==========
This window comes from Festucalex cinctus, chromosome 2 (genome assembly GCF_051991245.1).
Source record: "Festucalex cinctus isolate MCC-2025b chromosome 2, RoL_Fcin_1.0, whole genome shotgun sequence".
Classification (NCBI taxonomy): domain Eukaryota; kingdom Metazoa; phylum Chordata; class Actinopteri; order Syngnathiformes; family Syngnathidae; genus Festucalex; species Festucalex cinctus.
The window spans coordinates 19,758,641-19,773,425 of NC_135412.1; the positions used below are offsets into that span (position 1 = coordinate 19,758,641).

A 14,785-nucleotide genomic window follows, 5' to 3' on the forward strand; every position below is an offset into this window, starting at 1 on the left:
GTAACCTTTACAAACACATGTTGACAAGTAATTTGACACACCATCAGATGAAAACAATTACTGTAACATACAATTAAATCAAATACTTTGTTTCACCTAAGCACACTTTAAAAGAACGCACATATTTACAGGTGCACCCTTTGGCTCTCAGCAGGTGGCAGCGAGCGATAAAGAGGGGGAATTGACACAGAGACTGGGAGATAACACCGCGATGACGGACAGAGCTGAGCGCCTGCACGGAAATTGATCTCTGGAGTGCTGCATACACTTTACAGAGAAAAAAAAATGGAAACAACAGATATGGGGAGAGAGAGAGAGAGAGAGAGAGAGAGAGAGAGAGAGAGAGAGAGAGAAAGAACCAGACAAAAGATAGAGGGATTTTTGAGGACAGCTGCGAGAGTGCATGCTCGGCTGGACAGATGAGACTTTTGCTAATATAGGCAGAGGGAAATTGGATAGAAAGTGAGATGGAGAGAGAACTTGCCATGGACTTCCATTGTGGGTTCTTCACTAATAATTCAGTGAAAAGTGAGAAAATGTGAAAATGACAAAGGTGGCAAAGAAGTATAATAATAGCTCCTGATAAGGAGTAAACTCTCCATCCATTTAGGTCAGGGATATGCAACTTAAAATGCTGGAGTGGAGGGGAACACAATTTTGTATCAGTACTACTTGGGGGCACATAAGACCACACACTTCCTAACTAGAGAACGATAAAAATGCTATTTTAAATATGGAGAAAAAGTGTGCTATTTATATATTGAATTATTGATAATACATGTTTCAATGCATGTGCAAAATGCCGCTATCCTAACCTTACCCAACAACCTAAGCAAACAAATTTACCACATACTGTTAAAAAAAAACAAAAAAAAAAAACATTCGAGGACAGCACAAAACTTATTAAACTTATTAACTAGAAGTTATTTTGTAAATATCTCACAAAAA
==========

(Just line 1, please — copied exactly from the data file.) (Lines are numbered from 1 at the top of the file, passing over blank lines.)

This window comes from Festucalex cinctus, chromosome 2 (genome assembly GCF_051991245.1).